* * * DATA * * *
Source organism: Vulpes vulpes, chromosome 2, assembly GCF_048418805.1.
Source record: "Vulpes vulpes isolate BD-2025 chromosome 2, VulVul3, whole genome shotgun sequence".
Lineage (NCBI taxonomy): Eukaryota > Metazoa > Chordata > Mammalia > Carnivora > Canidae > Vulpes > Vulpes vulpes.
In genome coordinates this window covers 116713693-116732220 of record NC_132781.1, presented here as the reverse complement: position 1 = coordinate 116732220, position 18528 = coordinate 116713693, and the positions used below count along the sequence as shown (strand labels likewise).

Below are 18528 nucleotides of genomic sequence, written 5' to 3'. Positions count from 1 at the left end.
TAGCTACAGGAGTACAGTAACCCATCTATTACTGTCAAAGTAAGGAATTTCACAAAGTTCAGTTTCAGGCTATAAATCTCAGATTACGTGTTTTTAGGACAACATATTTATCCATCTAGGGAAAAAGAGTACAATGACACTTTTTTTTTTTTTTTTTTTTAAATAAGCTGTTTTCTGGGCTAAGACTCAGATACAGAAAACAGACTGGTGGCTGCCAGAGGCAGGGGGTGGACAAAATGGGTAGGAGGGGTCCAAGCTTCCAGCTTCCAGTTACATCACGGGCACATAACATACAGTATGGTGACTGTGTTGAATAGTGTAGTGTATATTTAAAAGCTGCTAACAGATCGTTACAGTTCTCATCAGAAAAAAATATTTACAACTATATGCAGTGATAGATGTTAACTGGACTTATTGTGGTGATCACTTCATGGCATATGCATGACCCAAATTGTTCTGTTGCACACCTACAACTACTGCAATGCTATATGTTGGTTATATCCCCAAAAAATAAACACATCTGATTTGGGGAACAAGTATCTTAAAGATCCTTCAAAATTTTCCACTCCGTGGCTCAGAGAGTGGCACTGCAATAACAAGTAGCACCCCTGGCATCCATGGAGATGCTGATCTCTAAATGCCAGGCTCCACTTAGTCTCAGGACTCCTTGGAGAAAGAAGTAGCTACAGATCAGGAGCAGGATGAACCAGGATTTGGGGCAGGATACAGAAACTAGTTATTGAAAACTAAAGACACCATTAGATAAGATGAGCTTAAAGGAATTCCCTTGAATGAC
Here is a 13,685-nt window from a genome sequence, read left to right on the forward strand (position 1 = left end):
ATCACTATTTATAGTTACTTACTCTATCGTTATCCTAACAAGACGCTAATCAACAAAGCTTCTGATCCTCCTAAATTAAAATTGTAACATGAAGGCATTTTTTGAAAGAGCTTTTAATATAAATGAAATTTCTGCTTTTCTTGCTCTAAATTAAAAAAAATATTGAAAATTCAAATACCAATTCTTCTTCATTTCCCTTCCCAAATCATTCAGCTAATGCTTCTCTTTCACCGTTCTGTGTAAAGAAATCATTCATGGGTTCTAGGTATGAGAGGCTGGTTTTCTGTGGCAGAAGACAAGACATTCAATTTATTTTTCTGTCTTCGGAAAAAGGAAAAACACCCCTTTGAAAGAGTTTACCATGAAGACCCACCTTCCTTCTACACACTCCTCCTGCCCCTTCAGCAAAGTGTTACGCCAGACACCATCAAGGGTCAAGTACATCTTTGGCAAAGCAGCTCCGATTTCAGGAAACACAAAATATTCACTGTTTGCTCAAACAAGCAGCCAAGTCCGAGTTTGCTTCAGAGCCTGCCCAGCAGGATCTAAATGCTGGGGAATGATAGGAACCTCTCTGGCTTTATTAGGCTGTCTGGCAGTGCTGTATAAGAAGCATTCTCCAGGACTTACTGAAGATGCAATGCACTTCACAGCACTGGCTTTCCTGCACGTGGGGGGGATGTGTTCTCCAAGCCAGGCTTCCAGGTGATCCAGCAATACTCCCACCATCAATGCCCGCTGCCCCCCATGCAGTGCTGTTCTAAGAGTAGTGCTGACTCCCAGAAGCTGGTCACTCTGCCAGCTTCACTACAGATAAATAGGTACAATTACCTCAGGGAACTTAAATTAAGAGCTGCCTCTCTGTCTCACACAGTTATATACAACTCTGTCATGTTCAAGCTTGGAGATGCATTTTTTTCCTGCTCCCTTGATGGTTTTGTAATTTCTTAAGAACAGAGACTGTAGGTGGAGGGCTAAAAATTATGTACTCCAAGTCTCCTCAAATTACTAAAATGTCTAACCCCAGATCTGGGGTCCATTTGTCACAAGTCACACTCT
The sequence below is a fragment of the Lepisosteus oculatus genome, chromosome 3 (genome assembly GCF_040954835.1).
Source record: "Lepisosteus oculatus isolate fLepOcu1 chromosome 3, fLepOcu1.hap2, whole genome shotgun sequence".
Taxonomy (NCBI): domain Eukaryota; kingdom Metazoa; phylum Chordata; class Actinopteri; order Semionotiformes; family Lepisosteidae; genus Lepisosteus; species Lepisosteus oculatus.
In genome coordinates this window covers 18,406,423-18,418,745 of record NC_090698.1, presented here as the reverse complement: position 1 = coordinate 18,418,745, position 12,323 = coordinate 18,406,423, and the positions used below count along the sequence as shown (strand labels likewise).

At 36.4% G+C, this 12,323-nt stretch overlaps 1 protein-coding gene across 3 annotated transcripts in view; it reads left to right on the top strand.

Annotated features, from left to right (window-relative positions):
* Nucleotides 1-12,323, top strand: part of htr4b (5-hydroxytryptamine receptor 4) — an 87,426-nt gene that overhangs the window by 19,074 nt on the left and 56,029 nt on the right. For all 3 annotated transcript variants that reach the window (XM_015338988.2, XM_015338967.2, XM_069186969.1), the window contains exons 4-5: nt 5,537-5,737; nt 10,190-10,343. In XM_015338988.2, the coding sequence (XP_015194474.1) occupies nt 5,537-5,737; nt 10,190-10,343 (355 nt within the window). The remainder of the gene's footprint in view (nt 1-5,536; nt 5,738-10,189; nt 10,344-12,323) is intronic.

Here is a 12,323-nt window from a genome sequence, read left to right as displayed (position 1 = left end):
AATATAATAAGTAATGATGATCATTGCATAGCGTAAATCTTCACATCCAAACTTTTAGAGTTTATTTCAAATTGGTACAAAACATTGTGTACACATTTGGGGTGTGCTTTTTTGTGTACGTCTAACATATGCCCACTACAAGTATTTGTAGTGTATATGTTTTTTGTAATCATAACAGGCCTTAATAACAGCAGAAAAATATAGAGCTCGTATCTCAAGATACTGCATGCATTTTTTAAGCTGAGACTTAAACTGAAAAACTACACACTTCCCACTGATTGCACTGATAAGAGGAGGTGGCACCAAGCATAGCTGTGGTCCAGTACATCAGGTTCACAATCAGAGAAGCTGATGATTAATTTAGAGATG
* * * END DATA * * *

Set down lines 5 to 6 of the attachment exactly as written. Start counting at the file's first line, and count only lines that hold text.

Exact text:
Below are 18528 nucleotides of genomic sequence, written 5' to 3'. Positions count from 1 at the left end.
TAGCTACAGGAGTACAGTAACCCATCTATTACTGTCAAAGTAAGGAATTTCACAAAGTTCAGTTTCAGGCTATAAATCTCAGATTACGTGTTTTTAGGACAACATATTTATCCATCTAGGGAAAAAGAGTACAATGACACTTTTTTTTTTTTTTTTTTTTAAATAAGCTGTTTTCTGGGCTAAGACTCAGATACAGAAAACAGACTGGTGGCTGCCAGAGGCAGGGGGTGGACAAAATGGGTAGGAGGGGTCCAAGCTTCCAGCTTCCAGTTACATCACGGGCACATAACATACAGTATGGTGACTGTGTTGAATAGTGTAGTGTATATTTAAAAGCTGCTAACAGATCGTTACAGTTCTCATCAGAAAAAAATATTTACAACTATATGCAGTGATAGATGTTAACTGGACTTATTGTGGTGATCACTTCATGGCATATGCATGACCCAAATTGTTCTGTTGCACACCTACAACTACTGCAATGCTATATGTTGGTTATATCCCCAAAAAATAAACACATCTGATTTGGGGAACAAGTATCTTAAAGATCCTTCAAAATTTTCCACTCCGTGGCTCAGAGAGTGGCACTGCAATAACAAGTAGCACCCCTGGCATCCATGGAGATGCTGATCTCTAAATGCCAGGCTCCACTTAGTCTCAGGACTCCTTGGAGAAAGAAGTAGCTACAGATCAGGAGCAGGATGAACCAGGATTTGGGGCAGGATACAGAAACTAGTTATTGAAAACTAAAGACACCATTAGATAAGATGAGCTTAAAGGAATTCCCTTGAATGAC